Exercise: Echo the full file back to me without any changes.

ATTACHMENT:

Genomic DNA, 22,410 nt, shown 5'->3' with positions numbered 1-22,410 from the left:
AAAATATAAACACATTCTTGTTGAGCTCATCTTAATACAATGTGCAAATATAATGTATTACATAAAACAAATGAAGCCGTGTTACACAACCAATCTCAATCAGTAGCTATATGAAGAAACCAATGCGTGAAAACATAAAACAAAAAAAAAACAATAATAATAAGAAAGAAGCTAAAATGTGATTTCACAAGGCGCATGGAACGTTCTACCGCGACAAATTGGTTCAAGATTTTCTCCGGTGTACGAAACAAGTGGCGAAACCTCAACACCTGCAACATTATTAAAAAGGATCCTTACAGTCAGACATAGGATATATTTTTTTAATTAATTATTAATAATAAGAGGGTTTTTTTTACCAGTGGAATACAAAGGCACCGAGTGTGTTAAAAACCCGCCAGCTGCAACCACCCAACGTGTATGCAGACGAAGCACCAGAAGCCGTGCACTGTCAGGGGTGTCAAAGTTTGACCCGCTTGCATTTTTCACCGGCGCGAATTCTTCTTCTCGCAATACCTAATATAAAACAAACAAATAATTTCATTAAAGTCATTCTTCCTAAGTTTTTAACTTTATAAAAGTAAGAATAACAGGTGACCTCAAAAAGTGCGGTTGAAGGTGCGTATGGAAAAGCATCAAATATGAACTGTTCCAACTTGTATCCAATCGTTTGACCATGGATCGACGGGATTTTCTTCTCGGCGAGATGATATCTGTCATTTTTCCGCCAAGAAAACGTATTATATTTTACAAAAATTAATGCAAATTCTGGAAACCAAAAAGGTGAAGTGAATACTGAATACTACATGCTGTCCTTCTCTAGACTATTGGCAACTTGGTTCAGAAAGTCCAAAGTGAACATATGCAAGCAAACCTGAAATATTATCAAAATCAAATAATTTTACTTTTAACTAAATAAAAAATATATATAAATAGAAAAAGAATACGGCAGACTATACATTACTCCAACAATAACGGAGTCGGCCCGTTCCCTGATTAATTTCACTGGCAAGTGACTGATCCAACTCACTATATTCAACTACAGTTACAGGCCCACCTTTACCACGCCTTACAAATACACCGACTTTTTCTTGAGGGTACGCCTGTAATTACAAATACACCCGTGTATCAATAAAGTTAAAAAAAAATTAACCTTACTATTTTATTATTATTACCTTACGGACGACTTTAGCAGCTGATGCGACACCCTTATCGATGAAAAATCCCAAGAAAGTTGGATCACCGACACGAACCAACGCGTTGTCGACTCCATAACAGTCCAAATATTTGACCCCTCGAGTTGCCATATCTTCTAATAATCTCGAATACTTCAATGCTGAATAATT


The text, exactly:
Genomic DNA, 22,410 nt, shown 5'->3' with positions numbered 1-22,410 from the left:
AAAATATAAACACATTCTTGTTGAGCTCATCTTAATACAATGTGCAAATATAATGTATTACATAAAACAAATGAAGCCGTGTTACACAACCAATCTCAATCAGTAGCTATATGAAGAAACCAATGCGTGAAAACATAAAACAAAAAAAAAACAATAATAATAAGAAAGAAGCTAAAATGTGATTTCACAAGGCGCATGGAACGTTCTACCGCGACAAATTGGTTCAAGATTTTCTCCGGTGTACGAAACAAGTGGCGAAACCTCAACACCTGCAACATTATTAAAAAGGATCCTTACAGTCAGACATAGGATATATTTTTTTAATTAATTATTAATAATAAGAGGGTTTTTTTTACCAGTGGAATACAAAGGCACCGAGTGTGTTAAAAACCCGCCAGCTGCAACCACCCAACGTGTATGCAGACGAAGCACCAGAAGCCGTGCACTGTCAGGGGTGTCAAAGTTTGACCCGCTTGCATTTTTCACCGGCGCGAATTCTTCTTCTCGCAATACCTAATATAAAACAAACAAATAATTTCATTAAAGTCATTCTTCCTAAGTTTTTAACTTTATAAAAGTAAGAATAACAGGTGACCTCAAAAAGTGCGGTTGAAGGTGCGTATGGAAAAGCATCAAATATGAACTGTTCCAACTTGTATCCAATCGTTTGACCATGGATCGACGGGATTTTCTTCTCGGCGAGATGATATCTGTCATTTTTCCGCCAAGAAAACGTATTATATTTTACAAAAATTAATGCAAATTCTGGAAACCAAAAAGGTGAAGTGAATACTGAATACTACATGCTGTCCTTCTCTAGACTATTGGCAACTTGGTTCAGAAAGTCCAAAGTGAACATATGCAAGCAAACCTGAAATATTATCAAAATCAAATAATTTTACTTTTAACTAAATAAAAAATATATATAAATAGAAAAAGAATACGGCAGACTATACATTACTCCAACAATAACGGAGTCGGCCCGTTCCCTGATTAATTTCACTGGCAAGTGACTGATCCAACTCACTATATTCAACTACAGTTACAGGCCCACCTTTACCACGCCTTACAAATACACCGACTTTTTCTTGAGGGTACGCCTGTAATTACAAATACACCCGTGTATCAATAAAGTTAAAAAAAAATTAACCTTACTATTTTATTATTATTACCTTACGGACGACTTTAGCAGCTGATGCGACACCCTTATCGATGAAAAATCCCAAGAAAGTTGGATCACCGACACGAACCAACGCGTTGTCGACTCCATAACAGTCCAAATATTTGACCCCTCGAGTTGCCATATCTTCTAATAATCTCGAATACTTCAATGCTGAATAATT